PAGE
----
DOI: https://dx.doi.org/10.18203/2349-3291.ijcp20221866
Published: 2022-07-25

Congenital methemoglobinemia masquerading as spastic diplegic cerebral palsy

Rahul Sinha, Sonali Singh, Gautam Kamila, Ankit Meena

Abstract


Congenital methemoglobinemia is an autosomal recessive condition resulting from deficiency of methemoglobin reductase which is caused by homozygous or compound heterozygous mutation in the CYB5R3 gene on chromosome 22q13, manifesting clinically by decreased oxygen carrying capacity of the blood, with resultant cyanosis and hypoxia. The clinical features include microcephaly, developmental delay, spasticity and myelination defects, seizures, feeding difficulties. Methemoglobinemia is an abnormal increase of MetHb (>3%) of total haemoglobin which can be either hereditary and acquired. The acquired methemoglobinemia is mostly due to anaesthetic drugs and genetic one is due to deficiency of CYB5R3 or cytochrome B5 systems. The type I congenital methemoglobinemia is more common and less severe and is caused by CYB5R functional deficiency in red blood cells compared to type II which is more severe and less frequent and CYB5R deficiency is present in all cells. Sometimes it might mimic as static insult sequalae in the form of spastic diplegia. Here we reported an 8-month-old female with spastic diplegia with recurrent episodes of bluish discoloration later found to have autosomal recessive congenital methemoglobinemia.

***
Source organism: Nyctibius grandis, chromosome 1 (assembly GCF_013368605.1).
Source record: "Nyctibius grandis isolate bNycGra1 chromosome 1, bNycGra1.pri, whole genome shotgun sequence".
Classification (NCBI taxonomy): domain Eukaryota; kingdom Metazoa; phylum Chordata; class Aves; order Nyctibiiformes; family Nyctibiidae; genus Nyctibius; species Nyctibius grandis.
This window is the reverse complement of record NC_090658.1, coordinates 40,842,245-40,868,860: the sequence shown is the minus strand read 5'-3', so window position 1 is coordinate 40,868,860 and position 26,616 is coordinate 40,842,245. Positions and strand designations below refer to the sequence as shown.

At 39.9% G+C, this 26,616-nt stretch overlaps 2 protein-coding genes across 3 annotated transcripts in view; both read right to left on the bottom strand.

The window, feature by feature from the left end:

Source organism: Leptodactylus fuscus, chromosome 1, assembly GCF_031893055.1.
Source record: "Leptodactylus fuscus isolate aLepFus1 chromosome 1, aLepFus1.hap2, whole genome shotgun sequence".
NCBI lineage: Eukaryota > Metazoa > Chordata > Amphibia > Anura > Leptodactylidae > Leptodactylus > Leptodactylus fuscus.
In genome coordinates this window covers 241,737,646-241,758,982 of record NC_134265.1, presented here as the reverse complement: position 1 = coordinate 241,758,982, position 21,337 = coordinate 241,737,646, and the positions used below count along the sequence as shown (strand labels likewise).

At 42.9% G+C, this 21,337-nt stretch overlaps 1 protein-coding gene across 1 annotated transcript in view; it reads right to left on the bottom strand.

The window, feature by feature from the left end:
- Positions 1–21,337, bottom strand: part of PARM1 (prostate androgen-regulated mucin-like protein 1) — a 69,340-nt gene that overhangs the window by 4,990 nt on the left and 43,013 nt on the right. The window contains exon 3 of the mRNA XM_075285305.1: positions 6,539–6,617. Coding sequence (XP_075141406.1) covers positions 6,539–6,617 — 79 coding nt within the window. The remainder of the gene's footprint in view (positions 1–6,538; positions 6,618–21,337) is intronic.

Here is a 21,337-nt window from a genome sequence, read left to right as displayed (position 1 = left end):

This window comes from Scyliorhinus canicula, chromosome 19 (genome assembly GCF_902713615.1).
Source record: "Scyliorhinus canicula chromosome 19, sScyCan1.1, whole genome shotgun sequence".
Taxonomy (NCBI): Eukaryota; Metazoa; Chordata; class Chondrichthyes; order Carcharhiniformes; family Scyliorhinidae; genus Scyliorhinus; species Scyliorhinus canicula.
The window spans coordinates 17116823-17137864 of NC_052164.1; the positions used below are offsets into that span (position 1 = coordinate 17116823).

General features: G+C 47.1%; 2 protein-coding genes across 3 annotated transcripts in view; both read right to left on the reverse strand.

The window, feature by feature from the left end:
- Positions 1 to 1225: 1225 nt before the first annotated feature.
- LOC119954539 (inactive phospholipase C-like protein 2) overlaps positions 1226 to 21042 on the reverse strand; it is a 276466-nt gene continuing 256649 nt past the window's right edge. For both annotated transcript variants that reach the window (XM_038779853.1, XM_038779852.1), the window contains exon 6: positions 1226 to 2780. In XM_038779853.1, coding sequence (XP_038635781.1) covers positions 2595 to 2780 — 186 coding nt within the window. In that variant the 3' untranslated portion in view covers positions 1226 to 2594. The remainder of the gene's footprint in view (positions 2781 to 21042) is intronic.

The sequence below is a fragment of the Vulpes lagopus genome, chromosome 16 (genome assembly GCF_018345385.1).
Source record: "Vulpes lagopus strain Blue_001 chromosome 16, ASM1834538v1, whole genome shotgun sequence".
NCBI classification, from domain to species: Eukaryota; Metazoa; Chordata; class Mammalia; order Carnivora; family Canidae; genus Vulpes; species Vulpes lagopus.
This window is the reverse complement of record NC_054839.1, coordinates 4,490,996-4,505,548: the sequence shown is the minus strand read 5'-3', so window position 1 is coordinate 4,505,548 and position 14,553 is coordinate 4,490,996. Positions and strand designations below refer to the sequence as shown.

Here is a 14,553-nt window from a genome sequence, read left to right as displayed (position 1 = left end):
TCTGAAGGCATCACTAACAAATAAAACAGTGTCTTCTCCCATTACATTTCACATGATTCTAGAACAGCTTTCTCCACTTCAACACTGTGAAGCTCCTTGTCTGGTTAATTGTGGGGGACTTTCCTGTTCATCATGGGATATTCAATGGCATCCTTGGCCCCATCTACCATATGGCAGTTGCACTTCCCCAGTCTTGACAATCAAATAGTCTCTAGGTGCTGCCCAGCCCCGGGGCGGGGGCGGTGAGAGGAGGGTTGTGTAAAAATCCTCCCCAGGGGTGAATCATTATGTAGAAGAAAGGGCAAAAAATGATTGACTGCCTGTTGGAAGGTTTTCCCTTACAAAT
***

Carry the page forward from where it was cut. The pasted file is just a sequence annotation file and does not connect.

Keywords


Congenital, Methemoglobinemia, Spastic, Cyanosis, Microcephaly

Full Text:

PDF

References


Jaffe ER. Hereditary methemoglobinemias associated with abnormalities in the metabolism of erythrocytes. Am J Med. 1966;41:786-98.

Percy MJ, Lappin TR. Recessive congenital methaemoglobinaemia: Cytochrome b5reductase deficiency. Br J Haematol. 2008;141:298-308.

Toelle SP, Boltshauser E, Mossner E. Severe neurological impairment in hereditary methaemoglobinaemia type 2. Eur J Pediatr. 2004;163:207-9.

Ewenczyk C, Leroux A, Roubergue A. Recessive hereditary methaemoglobinaemia, type II: Delineation of the clinical spectrum. Brain. 2008;131:760-71.

Toobiak S, Sher EA, Shaklai M, Shaklai N. Precise quantification of haemoglobin in erythroid precursors and plasma. Int J Lab Hematol. 2011;33:645-50.

Panin G, Pernechele M, Giurioli R. Cytochrome b5 reductase activity in erythrocytes and leukocytes as related to sex and age. Clin Chem. 1984;30:701-3.

Trapp L, Will J. Acquired methemoglobinemia revisited. Dent Clin North Am. 2010;54:665-75.

Aalfs CM, Salieb-Beugelaar GB, Wanders RJ, Manneens MM, Wijburg FA. A case of methemoglobinemia type II due to NADH cytochrome b5 reductase deficiency: Determination of the molecular basis. Hum Mutat. 2000;16:18-22

Lehnert W, Ruitenbeek W. Ethylmalonic aciduria associated with progressive neurological disease and partial cytochrome c oxidase deficiency. J Inher Metab Dis. 1993;16:557-9.

Schiemsky T, Penders J, Kieffer D. Failing blood gas measurement due to methemoglobin forming hemoglobin variants: a case report and review of the literature. Acta Clin Belg. 2016;71:167-70.

Wright RO, Lewander WJ, Woolf AD. Methemoglobinemia: Etiology, pharmacology, and clinical management. Ann Emerg Med. 1999;34:646-56.